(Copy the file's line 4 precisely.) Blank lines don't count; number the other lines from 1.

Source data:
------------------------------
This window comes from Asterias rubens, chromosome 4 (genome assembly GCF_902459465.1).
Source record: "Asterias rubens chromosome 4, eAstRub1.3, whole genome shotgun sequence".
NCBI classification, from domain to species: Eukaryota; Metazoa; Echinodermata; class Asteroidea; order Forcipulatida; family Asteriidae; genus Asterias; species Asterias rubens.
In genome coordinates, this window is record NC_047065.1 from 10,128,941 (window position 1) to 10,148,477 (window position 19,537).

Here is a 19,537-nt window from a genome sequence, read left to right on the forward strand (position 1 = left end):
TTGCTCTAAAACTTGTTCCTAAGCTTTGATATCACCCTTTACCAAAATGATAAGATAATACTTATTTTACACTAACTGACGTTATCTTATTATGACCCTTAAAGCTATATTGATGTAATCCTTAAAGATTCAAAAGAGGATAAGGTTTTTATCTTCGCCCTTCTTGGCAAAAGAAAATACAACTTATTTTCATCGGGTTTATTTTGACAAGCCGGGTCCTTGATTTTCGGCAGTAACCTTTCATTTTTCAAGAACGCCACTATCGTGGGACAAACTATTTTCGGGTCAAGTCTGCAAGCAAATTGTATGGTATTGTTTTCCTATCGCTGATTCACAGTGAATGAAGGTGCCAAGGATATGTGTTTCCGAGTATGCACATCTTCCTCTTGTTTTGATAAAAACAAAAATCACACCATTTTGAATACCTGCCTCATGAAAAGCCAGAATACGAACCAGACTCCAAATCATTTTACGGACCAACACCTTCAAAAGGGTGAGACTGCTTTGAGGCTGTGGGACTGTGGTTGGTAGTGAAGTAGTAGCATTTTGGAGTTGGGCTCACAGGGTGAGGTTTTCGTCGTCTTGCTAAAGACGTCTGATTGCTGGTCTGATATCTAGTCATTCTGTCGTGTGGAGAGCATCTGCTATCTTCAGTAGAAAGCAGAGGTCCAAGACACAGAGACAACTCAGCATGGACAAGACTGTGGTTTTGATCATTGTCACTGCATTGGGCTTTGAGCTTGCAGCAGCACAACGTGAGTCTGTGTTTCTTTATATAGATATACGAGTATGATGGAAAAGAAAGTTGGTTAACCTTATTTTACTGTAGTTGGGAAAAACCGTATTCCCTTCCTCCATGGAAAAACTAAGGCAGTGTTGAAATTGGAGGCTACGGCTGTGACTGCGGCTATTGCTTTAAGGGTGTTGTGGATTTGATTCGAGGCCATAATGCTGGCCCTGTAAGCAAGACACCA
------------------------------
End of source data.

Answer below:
In genome coordinates, this window is record NC_047065.1 from 10,128,941 (window position 1) to 10,148,477 (window position 19,537).